|LETTER TO EDITOR
|Year : 2020 | Volume
| Issue : 3 | Page : 135-136
“Blister ring hydration”: Innovative use of medicine blister pack to prevent desiccation of follicular grafts
Vikas Pathania, Sunmeet Sandhu
Department of Dermatology, Command Hospital (SC), Pune, Maharashtra, India
|Date of Submission||23-Apr-2020|
|Date of Decision||20-Jul-2020|
|Date of Acceptance||21-Jul-2020|
|Date of Web Publication||14-Aug-2020|
Lt. Col. (Dr.) Vikas Pathania
Department of Dermatology, Command Hospital (SC), Pune - 411 040, Maharashtra
Source of Support: None, Conflict of Interest: None
|How to cite this article:|
Pathania V, Sandhu S. “Blister ring hydration”: Innovative use of medicine blister pack to prevent desiccation of follicular grafts. Int J Trichol 2020;12:135-6
|How to cite this URL:|
Pathania V, Sandhu S. “Blister ring hydration”: Innovative use of medicine blister pack to prevent desiccation of follicular grafts. Int J Trichol [serial online] 2020 [cited 2022 Nov 27];12:135-6. Available from: https://www.ijtrichology.com/text.asp?2020/12/3/135/292102
The identification of various factors affecting follicular graft survival in hair restoration surgery has received considerable attention over the past decade. During surgery, follicular grafts are subjected to various stresses such as dehydration, mechanical trauma, hypoxia, adenosine triphosphate depletion, reperfusion injury, cold injury, and lactic acid accumulation. Limmer in his in vivo study on the relation of “out of body time” and survival of grafts where he used chilled saline as holding medium has described the loss of 1%/h on an average. Novel techniques such as direct hair transplant (DHT) can reduce “time out of body” to as less as 5–10 min. However, inadvertent and inevitable desiccation of grafts awaiting implantation despite continuous hydration remains a challenge for any hair transplant team.
We describe a cheap and innovative modification of a single blister pack of a cylindrical tablet as follicular graft storage unit (well) which aims to provide adequate hydration of grafts awaiting implantation in the premade “slit and place” method of hair restoration surgery. We used a single cut out tinted, plastic blister pack of tablet albendazole 400 mg measuring 2 cm × 1 cm with 1 cm depth in this instance [Figure 1]. The blister pack was emptied of its contents, de-capped, cleaned, and sterilized with ethylene oxide (ETO). Thereafter, it was secured to the index finger of the nondominant hand with a presterilized micropore dressing, following which a window was cut out through to fashion a well [Figure 2] and [Figure 3]. At a time, an aliquot of 15–20 follicular grafts was transferred from the main reservoir and kept bathed in chilled saline while awaiting implantation. The tinted dark background of the blister helped easy visualization of the white fleshy grafts and hence minimal handling of graft as well [Figure 4]. The blister pack once secured was found to be durable to last throughout a single procedure without breakage or leak. However, the temporary and delicate nature of the apparatus renders itself to inconsistencies in reproduction.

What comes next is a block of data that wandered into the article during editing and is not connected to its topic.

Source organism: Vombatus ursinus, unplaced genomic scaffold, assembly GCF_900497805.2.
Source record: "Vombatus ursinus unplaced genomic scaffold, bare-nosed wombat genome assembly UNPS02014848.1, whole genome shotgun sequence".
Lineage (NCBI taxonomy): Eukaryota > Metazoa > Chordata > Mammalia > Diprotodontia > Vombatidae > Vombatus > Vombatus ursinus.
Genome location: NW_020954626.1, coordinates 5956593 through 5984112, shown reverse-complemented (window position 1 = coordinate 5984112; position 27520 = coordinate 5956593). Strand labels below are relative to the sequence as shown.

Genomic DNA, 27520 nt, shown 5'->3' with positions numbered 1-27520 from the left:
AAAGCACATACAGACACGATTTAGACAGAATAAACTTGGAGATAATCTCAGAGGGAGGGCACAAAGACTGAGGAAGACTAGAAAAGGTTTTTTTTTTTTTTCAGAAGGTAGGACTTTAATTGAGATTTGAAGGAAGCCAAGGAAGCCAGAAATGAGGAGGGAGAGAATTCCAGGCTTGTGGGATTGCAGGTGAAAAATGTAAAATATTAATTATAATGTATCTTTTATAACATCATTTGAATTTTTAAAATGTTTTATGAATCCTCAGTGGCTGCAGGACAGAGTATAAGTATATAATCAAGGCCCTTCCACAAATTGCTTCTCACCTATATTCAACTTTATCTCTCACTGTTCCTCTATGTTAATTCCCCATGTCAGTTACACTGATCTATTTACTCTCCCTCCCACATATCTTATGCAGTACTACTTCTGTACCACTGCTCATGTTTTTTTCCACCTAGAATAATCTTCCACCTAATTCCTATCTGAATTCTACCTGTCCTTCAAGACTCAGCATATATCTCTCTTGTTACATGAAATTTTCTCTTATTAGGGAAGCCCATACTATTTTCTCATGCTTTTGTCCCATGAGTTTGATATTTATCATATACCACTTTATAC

|Figure 3: Securing the blister well over the index finger of non-dominant hand and creation of a window|
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|Figure 4: “Blister hydration ring” aiding viability and expediting implantation of grafts|
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The contraption highlights a simple and cheap innovation which minimizes desiccation of follicular grafts while maintaining “time out of body” and minimal handling of grafts, thereby increasing their viability. Most importantly, it can be easily fashioned from disposable items which are ubiquitously available in any operation theater.
Declaration of patient consent
The authors certify that they have obtained all appropriate patient consent forms. In the form the patient(s) has/have given his/her/their consent for his/her/their images and other clinical information to be reported in the journal. The patients understand that their names and initials will not be published and due efforts will be made to conceal their identity, but anonymity cannot bechrological order guaranteed.
Financial support and sponsorship
Conflicts of interest
There are no conflicts of interest.
| References|| |
Parsley WM, Perez-Meza D. Review of factors affecting the growth and survival of follicular grafts. J Cutan Aesthet Surg 2010;3:69-75.
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Limmer R. Micrograft survival. In: Stough D, Haber R, editor. Hair Replacement. St. Louis: Mosby Press; 1996. p. 147-9.
Sethi P, Bansal A. Direct hair transplantation: A modified follicular unit extraction technique. J Cutan Aesthet Surg 2013;6:100-5.
] [Full text]
[Figure 1], [Figure 2], [Figure 3], [Figure 4]